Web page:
By Ryan Kh

During the 2016 U.S. Presidential Election, critics pointed out that Donald Trump started his business with over $1 million that he had borrowed from his father. Mitt Romney faced similar criticisms during the previous election in 2012.

These discussions have stoked anger over class warfare in the United States. Many activists have argued that it is impossible for lower and middle-class Americans to get ahead by starting their own business.

Fortunately, this pessimism is largely hyperbolic and untrue. There are still plenty of opportunities for even impoverished Americans to launch their own companies and join the ranks of the wealthy.

Here are some ways that entrepreneurs can get their business off the ground while working minimum-wage jobs.

Focus on ventures with limited start-up costs

I recall watching a Shark Tank episode a few years ago. The founders of one company were former executives that invested over $2 million from their golden parachutes to get their company off the ground. The company struggled to grow, because the money was poorly managed and the owners had little direction and motivation to succeed.

One of the Shark Tank hosts (I believe it was Mark Cuban) said that their mistake was having too much money. He pointed out that entrepreneurs with less money are forced to be more creative, so they have a higher likelihood of success.

This advice couldn’t have been more on point. Most of the successful entrepreneurs on that show got started with a bootstrap budget.

The moral of the story is that it doesn’t take a massive amount of money to get a business off the ground. If you are smart about it, you can find ways to start a business with a small investment. Many of the fastest growing businesses are started with less than $1,000.

Narrow your focus

One of the main reasons Tyler Perry was able to go from being homeless to having a net worth of nearly half a billion was that he understood the importance of focusing on one project. This is one of the most important lessons any entrepreneur can learn.

You will never make any progress if you spread yourself too thin. If you aren’t careful, you will end up burning through your budget without anything to show for it. This is the biggest mistake my ex-business partner made. I will freely admit that he is more talented than I am in our chosen profession. However, he kept starting new businesses from SEO consulting to e-commerce to launching a new advertising platform. He couldn’t follow through on anything and didn’t have the resources to invest in all of them.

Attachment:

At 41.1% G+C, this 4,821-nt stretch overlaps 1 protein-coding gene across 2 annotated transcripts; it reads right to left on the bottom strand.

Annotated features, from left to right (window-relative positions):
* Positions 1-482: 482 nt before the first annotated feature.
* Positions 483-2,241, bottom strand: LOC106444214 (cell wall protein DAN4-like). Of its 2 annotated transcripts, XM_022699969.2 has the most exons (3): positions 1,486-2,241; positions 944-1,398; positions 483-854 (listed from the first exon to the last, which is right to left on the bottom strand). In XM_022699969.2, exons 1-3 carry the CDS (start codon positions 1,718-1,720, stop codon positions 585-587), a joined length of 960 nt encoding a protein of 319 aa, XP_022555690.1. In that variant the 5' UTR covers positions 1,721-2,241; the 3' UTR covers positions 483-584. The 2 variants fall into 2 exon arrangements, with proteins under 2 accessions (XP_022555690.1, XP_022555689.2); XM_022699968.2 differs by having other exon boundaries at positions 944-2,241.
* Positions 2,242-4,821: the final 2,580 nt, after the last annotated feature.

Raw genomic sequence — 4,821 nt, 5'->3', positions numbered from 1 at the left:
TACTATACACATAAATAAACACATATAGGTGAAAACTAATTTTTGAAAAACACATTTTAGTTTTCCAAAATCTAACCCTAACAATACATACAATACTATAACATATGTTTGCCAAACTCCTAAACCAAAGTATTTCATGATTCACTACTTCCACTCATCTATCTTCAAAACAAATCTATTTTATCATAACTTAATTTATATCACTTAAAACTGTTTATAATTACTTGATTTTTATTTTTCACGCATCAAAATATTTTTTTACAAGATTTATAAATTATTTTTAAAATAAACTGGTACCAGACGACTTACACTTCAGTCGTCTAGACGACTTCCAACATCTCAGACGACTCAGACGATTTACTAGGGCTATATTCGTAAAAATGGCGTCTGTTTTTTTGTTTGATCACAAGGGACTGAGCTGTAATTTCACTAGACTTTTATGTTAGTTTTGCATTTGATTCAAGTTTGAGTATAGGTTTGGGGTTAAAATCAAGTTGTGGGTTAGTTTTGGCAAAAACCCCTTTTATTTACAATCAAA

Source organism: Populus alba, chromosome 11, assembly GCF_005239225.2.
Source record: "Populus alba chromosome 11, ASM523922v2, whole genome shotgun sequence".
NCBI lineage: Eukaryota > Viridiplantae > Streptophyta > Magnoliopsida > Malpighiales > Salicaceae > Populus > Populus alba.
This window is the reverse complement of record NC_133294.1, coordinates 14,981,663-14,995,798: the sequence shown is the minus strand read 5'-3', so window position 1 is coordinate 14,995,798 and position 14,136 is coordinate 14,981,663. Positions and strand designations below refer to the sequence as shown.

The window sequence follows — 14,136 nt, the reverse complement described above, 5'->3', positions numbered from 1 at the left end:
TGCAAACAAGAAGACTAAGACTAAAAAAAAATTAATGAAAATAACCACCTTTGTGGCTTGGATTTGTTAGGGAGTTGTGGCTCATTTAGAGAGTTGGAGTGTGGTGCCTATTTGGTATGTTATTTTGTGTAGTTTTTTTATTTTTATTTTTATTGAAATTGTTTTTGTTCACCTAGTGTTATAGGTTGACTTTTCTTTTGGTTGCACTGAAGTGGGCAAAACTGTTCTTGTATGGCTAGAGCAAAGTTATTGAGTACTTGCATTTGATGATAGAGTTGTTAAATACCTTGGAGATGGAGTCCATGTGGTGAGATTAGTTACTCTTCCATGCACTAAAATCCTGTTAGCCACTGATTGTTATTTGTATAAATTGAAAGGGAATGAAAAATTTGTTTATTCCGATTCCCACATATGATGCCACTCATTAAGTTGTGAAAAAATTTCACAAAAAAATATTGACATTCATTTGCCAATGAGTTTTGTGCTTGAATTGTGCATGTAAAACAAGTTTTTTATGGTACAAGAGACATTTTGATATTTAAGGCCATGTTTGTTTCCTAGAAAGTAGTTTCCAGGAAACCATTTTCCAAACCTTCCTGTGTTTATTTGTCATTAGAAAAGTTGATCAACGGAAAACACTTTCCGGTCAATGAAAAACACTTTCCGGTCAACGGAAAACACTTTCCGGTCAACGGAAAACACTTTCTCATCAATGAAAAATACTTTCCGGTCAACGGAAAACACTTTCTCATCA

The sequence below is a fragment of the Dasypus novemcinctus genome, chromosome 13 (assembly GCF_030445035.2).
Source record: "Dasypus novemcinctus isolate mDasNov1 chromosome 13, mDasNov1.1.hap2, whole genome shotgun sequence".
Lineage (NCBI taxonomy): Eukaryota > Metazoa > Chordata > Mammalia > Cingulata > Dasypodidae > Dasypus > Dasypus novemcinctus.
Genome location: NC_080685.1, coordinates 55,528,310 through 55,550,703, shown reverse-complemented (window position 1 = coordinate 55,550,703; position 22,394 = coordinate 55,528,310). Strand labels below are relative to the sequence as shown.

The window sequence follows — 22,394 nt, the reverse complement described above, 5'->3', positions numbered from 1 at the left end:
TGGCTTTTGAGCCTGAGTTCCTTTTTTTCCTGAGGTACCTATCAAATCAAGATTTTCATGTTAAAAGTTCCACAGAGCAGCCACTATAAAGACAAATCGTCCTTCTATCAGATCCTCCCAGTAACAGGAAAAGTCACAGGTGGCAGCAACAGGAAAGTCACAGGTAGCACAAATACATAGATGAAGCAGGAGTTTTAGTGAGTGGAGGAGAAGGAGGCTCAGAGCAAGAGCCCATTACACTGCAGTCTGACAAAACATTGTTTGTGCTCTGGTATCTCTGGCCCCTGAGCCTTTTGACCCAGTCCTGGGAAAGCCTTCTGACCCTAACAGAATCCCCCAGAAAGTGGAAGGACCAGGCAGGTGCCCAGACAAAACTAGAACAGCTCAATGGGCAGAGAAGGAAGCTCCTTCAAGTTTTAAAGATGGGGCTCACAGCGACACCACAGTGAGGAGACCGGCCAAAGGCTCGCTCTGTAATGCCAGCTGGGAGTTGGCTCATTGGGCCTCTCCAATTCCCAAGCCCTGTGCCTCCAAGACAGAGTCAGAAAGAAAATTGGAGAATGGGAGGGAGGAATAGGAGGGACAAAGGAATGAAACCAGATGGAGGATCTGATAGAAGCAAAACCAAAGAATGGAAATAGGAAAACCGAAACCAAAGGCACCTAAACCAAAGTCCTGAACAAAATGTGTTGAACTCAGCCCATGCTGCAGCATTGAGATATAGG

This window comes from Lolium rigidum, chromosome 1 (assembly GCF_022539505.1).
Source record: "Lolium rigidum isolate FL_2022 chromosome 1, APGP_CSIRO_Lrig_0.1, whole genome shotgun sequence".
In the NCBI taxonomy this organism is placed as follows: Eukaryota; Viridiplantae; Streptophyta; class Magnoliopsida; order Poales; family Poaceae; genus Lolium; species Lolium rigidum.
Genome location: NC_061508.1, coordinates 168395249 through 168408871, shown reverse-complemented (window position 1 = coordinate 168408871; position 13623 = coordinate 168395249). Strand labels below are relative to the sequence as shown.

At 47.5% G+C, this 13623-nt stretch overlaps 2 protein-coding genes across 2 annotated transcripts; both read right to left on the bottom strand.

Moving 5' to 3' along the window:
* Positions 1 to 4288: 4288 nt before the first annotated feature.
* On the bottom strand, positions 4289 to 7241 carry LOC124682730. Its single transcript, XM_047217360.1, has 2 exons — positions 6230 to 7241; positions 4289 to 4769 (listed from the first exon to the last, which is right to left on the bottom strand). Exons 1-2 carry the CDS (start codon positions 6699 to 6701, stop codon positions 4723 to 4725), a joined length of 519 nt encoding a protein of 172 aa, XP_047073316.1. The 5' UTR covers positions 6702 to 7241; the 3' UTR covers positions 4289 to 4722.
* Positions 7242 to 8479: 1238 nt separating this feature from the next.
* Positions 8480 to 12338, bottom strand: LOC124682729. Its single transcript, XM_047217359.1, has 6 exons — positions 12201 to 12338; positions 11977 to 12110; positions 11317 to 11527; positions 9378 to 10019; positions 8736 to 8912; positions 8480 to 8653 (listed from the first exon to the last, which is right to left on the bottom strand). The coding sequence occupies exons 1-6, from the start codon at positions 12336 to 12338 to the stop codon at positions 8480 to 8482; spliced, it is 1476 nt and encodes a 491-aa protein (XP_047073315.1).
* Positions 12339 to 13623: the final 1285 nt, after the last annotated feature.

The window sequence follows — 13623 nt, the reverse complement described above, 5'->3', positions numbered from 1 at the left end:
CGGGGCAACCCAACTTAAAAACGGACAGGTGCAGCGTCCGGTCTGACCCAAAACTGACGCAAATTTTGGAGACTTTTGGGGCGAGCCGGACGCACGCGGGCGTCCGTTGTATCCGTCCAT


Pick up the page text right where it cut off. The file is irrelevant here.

Successful entrepreneurs are laser focused. They identify one project and invest everything they can with it. This is even more important for entrepreneurs that are still working language jobs, because they have fewer resources to invest.

Minimize your personal expenses

As an entrepreneur, your business and personal finances will be tightly intertwined. Any dollar that you waste on unnecessary trips, drinking with your buddies or an unnecessary large apartment can’t be invested in your business.

You need to keep your spending in check, especially if you are on a low wage income. You can start splurging after you hit a homerun with your business. Not before.

Charles Ngo, a millionaire Internet entrepreneur said that he needed $500 a month to get his business off the ground. He advised other entrepreneurs on limited budgets to cut costs the way he did.

“You know how much I started with? $500 per month. That’s it. I wasn’t rolling in cash. I wasn’t making YouTube videos where I invited people to check out my Lambo. My budget was small but it was enough. Plus, there are things you can do to get started. Sell some of your stuff. Save the money you would normally spend drinking on Friday night. Make your own meals. It’s not hard if you’re willing to make some small sacrifices.”

Ryan Kh is an experienced blogger, digital content & social marketer. Founder of Catalyst For Business and contributor to search giants like Yahoo Finance, MSN. He is passionate about covering topics like big data, business intelligence, startups & entrepreneurship. Follow him on twitter: @ryankhgb.